Standing at the bridge of the ship, Natasha, Merlin and Jape Devon watched as the scene played out before them.
“You were expecting this?” Merlin asked.
“Yes,” she replied. “Years ago when I left Brandt—as a political exile—I came here on the advice of a friend. The Kastani funded the refit of a decommissioned Hammerdine if I shared the nascent technology of Vault Drives with them.”
“Us, really,” she turned to Devon. “What’s it look like.”
“You don’t want to know,” the black-eyed alien replied, observing the battle with cold indifference. “You have about thirty seconds.”
Communications officer Jazz punched in codes on the communications monitor before her, entering the coded message Jape Devon had given her before the ship entered Vault. She repeated the message several times, not receiving any response.
Suddenly one of the black Hammerdine ships ceased fire against the blockade vehicles, slowly turning on its axis toward the Lady of Dreams.
“They know we’re here,” Natasha said, and the bridge lights went red.
“Incoming transmission,” Jazz commented.
“Receive,” Natasha barked.
The spherical holograph dropped its tactical display of the battle ahead of them and phased into the image of a grim figure. Devon stepped forward and engaged the holograph in the eccentric, throaty Kastan language, speaking so rapidly that neither ship’s captain could keep up with what was being exchanged. The dizzying, chattering noises wove a linguistic web that sounded more like code than speech.
“What’s he saying?” Merlin asked.
“I think he’s telling them that we have the Cold Fire virus solution, and that we’re here to help. They know me and that I’ll do what I can to defuse the situation. That we have one of their own on our side doesn’t hurt, either.”
In a sharp, crisp movement of his body, Devon ended the conversation with the figure, and the image faded before them. He turned to his captain, “They will entertain a small envoy,” Devon replied, “but they’ll still hold off the blockade.”
Natasha turned to Merlin, “Take Devon and a couple of others and present them the solution. We’ll watch things topside.”
Merlin nodded, leaving the bridge with a parting wave. “Take care.”
“Okay, when we get down there it should just be a simple matter to find someone in charge. If they know we’re coming, they’ll no doubt have someone waiting at NIDAS to greet us. This shouldn’t take long,” Devon said as the crew filed onto the Blue Horizon. “The fact that this is the ship that brought a few tons of strawberries doesn’t exactly hurt our chances, either.”
“Are they really that much of a delicacy?” Merlin asked as he, Devon and Renny rode the lift up to the flight deck.
“Quite. You made a lot of friends just by bringing them.”
“That’s strange, considering how abundant they are on Earth,” Renny commented.
“You didn’t eat any of them on the trip, I see,” Devon grinned at the navigator.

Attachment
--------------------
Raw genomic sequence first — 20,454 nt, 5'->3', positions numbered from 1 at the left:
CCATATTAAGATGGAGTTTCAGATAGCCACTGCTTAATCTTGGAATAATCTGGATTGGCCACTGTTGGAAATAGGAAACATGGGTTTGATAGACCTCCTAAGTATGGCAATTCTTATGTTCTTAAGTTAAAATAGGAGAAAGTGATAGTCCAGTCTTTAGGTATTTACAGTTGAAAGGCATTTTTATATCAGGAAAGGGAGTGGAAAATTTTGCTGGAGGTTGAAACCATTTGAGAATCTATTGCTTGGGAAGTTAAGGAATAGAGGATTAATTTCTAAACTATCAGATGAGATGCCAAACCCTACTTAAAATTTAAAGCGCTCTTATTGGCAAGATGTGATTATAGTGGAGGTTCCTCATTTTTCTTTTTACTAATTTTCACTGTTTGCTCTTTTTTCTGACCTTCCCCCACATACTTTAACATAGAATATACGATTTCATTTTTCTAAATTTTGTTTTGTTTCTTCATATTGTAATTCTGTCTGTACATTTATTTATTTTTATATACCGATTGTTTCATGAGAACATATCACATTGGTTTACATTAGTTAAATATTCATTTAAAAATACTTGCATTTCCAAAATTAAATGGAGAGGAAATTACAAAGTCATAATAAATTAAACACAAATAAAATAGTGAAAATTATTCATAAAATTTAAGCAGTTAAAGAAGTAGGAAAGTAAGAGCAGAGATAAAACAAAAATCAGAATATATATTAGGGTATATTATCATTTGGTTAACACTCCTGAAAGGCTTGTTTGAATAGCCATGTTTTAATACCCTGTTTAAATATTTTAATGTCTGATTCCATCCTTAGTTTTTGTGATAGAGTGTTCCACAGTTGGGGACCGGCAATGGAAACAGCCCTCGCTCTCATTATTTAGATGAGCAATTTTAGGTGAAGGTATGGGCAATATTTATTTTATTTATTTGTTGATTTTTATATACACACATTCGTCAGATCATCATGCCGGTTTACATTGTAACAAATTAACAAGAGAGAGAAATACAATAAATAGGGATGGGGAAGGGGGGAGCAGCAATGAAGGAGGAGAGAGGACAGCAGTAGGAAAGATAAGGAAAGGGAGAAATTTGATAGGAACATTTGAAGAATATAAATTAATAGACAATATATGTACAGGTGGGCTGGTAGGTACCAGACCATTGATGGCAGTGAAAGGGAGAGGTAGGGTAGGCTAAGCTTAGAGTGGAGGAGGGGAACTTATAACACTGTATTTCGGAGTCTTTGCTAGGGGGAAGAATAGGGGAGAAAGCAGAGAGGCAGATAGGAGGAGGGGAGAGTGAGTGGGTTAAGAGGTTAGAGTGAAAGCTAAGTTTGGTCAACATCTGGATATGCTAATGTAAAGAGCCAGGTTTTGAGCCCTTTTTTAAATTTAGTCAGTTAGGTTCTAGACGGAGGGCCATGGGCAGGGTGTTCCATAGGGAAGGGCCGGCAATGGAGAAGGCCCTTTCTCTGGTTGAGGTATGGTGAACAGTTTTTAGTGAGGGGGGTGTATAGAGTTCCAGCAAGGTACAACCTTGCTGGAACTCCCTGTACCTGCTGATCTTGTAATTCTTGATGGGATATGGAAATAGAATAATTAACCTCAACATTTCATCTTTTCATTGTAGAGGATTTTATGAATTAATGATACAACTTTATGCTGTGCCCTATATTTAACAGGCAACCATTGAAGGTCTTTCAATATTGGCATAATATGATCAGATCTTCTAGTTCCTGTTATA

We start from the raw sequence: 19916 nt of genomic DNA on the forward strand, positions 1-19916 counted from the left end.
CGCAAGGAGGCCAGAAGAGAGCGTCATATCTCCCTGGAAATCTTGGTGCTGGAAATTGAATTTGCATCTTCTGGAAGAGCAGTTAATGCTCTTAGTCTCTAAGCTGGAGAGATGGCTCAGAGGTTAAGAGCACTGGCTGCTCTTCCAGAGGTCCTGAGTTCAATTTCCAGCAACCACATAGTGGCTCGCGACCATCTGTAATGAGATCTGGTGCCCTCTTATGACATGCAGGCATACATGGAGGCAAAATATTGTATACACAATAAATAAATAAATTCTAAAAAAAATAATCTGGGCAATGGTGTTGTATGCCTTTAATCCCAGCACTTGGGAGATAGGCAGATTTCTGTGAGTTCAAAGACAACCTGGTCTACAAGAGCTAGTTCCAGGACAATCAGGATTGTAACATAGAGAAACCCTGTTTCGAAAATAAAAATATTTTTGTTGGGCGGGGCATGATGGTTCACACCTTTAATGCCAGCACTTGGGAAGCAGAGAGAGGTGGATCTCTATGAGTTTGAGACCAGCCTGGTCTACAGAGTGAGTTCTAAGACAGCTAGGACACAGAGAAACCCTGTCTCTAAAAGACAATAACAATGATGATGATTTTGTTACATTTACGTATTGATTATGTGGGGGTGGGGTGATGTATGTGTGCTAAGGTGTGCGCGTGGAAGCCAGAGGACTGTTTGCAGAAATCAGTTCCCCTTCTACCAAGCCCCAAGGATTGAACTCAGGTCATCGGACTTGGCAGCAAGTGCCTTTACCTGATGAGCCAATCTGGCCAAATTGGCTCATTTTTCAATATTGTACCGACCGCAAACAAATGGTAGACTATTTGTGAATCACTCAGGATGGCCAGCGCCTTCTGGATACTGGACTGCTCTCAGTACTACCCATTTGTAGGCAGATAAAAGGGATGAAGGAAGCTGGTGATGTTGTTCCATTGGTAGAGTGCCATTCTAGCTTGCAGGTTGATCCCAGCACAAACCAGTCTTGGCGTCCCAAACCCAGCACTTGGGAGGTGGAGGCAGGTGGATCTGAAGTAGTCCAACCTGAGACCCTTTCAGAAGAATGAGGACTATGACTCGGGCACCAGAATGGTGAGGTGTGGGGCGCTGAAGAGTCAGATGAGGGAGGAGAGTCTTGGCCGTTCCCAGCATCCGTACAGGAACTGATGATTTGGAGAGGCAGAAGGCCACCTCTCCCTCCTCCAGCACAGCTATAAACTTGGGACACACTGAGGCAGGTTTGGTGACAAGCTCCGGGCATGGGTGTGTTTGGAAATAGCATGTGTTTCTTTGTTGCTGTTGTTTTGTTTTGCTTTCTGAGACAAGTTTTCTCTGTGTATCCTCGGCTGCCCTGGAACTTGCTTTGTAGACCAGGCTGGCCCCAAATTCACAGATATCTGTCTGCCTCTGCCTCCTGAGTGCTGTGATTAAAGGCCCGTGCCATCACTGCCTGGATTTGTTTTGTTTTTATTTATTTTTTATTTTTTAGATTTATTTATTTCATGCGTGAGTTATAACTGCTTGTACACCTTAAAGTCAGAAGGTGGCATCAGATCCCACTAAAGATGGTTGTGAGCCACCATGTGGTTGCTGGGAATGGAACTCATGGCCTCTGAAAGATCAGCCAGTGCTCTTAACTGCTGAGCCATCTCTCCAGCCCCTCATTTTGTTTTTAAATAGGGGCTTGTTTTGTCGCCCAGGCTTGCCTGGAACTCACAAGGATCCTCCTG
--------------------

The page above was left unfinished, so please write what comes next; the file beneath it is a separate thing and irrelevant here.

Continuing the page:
“No,” the captain added as the two hustled toward the bridge, “we never touch the cargo except to inspect it for damage.”
“You brought a special breed of them to us; super-potent and genetically engineered to our physiology. The regular ones that grow wild on Earth are poisonous to us.”
“And those we brought?” Renny asked.
“Were they in any other environment, explosive. That’s why you had to transport them frozen.”
Merlin stared incredulously at him, “No one told us that.”
“What client sent you?”
“Victor Faltane. He was helping broker the treaty with Argeia and he can be a pretty decent guy to deal with. He helped me out of a tight spot on Earth not long ago.”
Devon’s expression changed to disgust. “I never cared for him, myself,” the Kastan growled, knitting his brow at the thought. “Too much of a bleeding heart.”
“Well, we can worry about that later,” Merlin strapped himself in, as he and Renny readied his ship for departure. Devon left the launch to them and departed the bridge.
The others onboard were readying their weapons in the recreation area. Ashe, from the Lady of Dreams, was polishing the barrel of his double-barrel shotgun. Devon shot him a knowing glance, “You’re not going to need that.”
Ashe chuckled, “You use your weapons, pal. I’ll use mine.”
Devon shrugged and turned to Samantha and Jazz, sitting together, each with a steel katana across her lap. “That’s not going to work,” he offered. “If we’re going down armed, I’d recommend your bringing the Siilv katanas from my case. You and Jazz know how to use them, right?” The Kastan crossed the room and withdrew a pair of katana blades, the blue-white glint of Siilv shimmering down their edges. The two women reluctantly set aside their own weapons and took the two blades he’d offered.
“We do,” Samantha said. “But wouldn’t it do much better to bring guns?”
“Not by any stretch of the imagination. Trust me,” Devon advised, “the last thing you want to do is go up against a Kastan using anything other than Siilv. The double-knitting of our physiology would bend your steel and repel your bullets.”
Ashe clacked his shotgun shut, pretending to aim at a target with a smug grin; it didn’t appear as if Devon’s warning meant anything to him. His shells were anything but normal munitions. They were fortified with steel-jacketed slugs propelled by high-powered explosives and he was prepared to see what they would do to that Kastani physiology.
“Commodore,” a raspy officer’s voice stated.
Tabia Blanc rose from his command seat and moved to one side of the room, noting the officer’s screen. “What is that?”
“That would be the Lady of Dreams, Commodore.”
“They’re sending an envoy to the NIDAS to bring us information. It’s a gesture of goodwill, an attempt to curb the hostilities.”